Sierra Club: Toxins Found at Vernon Dump Site

Toxins Found at Vernon Dump Site

The massive dirt pile in Vernon has been found to contain unsafe levels of several chemicals linked to cancer. Attorney General Gurbir Grewal in February ordered soil testing at the site while halting all activities at the facility. DEP for over a year had declined to do testing at the site despite having the authority to do so.

 “The Vernon dirt pile turns out to have carcinogenic chemicals, to no one’s surprise. The community’s and our concerns about the Vernon dump site have unfortunately come true. We were trying to get DEP to act because of those concerns, and now we know there are dangerous chemicals in the dirt pile. This is what we all suspected and why we all pushed DEP to act. Unfortunately it took them too long and now these chemicals may have spread,” said Jeff Tittel, director of the New Jersey Sierra Club. “Independent water tests have already shown lead levels 15 times higher than allowed on a neighboring property. DEP needs to do more testing and develop a cleanup plan.”

Samples taken from the dirt pile by DEP were found to contain polycyclic aromatic hydrocarbons (PAHs,) polychlorinated biphenyls (PCBs) and the pesticide chemical chlordane all at levels above the state’s standard for residential soil. PAHs are classified as a possible carcinogen. PCBs have been linked to cancer, as well as pregnancy complications and other health effects. Exposure to chlordane can affect the human nervous system.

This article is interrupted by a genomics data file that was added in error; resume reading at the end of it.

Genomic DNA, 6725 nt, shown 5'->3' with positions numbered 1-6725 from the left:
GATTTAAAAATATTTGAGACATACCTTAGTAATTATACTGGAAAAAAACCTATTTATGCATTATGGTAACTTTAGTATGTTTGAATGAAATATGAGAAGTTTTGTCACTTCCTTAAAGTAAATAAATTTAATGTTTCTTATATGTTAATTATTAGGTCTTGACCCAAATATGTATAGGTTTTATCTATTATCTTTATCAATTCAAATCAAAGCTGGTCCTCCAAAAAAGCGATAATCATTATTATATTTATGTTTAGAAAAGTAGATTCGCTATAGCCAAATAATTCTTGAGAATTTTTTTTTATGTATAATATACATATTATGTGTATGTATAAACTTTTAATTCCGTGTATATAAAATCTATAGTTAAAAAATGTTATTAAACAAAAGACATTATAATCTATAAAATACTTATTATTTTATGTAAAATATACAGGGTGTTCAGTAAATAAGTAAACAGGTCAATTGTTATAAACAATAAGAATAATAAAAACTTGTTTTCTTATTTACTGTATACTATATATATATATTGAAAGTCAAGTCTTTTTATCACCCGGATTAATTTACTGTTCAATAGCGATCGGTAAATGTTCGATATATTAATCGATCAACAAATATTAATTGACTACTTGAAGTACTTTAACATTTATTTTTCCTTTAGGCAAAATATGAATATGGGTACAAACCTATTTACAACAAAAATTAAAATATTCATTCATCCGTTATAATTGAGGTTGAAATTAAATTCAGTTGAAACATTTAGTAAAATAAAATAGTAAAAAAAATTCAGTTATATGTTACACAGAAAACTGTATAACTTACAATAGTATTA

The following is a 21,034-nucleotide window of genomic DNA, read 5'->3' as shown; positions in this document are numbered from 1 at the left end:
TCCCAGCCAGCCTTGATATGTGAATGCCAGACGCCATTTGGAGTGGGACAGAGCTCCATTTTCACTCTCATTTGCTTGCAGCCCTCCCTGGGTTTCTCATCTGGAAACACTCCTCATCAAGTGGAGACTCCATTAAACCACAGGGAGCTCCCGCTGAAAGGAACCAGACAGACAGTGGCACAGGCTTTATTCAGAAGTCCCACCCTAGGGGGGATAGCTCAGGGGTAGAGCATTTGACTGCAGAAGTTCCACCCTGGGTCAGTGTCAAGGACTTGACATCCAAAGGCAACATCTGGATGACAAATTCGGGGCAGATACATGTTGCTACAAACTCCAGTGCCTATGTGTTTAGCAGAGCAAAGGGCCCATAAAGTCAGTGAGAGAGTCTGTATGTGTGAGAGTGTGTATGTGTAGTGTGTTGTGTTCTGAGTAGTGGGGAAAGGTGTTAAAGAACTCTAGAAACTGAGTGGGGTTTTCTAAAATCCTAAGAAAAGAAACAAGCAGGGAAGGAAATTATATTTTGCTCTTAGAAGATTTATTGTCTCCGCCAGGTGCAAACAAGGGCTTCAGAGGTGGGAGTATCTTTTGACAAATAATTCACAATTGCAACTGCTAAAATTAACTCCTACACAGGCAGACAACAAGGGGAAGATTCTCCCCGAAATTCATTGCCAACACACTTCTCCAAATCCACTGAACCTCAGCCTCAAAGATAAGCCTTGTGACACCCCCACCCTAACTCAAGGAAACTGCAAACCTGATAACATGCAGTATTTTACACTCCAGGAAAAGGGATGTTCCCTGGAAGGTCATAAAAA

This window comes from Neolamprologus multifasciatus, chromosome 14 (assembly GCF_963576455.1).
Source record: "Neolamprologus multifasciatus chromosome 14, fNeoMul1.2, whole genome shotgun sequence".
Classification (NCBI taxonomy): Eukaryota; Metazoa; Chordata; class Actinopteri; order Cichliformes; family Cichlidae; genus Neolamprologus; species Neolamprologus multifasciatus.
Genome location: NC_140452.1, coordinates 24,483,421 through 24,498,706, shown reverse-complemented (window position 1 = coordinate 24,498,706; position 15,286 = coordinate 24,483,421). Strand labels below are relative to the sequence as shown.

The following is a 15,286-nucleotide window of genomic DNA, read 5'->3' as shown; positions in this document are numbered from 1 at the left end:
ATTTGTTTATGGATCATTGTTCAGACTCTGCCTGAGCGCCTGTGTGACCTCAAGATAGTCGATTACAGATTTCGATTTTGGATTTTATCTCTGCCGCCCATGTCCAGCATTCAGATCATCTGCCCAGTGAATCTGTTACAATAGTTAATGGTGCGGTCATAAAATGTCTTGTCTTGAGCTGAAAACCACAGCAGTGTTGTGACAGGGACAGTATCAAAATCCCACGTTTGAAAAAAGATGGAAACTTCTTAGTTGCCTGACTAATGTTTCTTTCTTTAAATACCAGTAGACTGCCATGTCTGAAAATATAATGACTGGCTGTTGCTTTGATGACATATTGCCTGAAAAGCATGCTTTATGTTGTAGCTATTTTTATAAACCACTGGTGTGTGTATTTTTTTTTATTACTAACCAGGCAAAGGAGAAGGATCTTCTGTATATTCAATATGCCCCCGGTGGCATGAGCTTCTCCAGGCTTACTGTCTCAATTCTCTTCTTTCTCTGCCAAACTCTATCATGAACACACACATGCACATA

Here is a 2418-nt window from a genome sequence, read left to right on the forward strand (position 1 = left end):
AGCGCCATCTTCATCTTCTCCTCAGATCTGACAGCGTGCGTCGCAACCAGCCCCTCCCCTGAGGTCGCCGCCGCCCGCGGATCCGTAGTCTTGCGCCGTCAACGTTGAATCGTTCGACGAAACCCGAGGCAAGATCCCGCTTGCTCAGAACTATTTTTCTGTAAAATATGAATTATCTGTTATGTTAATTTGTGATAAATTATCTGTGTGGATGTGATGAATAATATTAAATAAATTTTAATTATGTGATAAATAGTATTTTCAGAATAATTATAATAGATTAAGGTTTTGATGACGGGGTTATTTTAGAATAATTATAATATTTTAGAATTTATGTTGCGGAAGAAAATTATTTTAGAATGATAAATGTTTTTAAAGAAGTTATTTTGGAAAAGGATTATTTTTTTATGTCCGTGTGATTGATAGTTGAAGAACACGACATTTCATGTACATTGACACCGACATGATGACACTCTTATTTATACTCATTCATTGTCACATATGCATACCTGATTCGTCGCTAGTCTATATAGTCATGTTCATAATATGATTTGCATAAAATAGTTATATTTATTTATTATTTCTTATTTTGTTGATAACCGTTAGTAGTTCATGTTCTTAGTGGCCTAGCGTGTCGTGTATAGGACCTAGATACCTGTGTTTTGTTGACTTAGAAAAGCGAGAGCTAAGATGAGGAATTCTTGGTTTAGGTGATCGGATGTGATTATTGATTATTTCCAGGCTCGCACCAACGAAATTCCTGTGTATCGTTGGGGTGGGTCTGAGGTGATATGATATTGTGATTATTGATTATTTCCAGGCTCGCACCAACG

“DEP’s failure to act has put the community and the environment at risk. Now DEP has to do their job to go after these polluters and hold them accountable as well as making sure our communities are safe. This illegal dumping has become a toxic menace to the community. High levels of PAHs, PCBs and chlordane endanger the public health. We thank the AG for ordering the testing and hopefully this nightmare will end,” said Tittel.

Joseph Wallace, owner of the Vernon site, has pleaded guilty to six counts of illegal dumping in New York. DEP Commissioner Catherine McCabe said Wallace has been accepting Class B construction materials, including asphalt, brick, rebar and metal pipes at the Vernon site. The facility is not licensed for such use. This type of illegal dumping  of contaminated materials is a widespread problem in New Jersey. A bill, S1683 (Smith), which has been released by the Senate Energy and Environment Committee, would help tighten regulations by expanding the requirement for background checks to a broader range of persons involved in the solid waste industry, such as sales persons, consultants, and brokers.

“The lessons from Vernon and other places show that we need tighter laws and tougher enforcement against illegal dumping. The Senate bill would help to tighten the regulations, however we need more from DEP to enforce the laws. New Jersey has a history of contaminated materials coming into our state, in part because DEP chooses not to regulate these chemicals. DEP needs to set and enforce standards for toxic materials to prevent any more possible dumping,” said Jeff Tittel, director of the New Jersey Sierra Club. 

Letter from Attorney General
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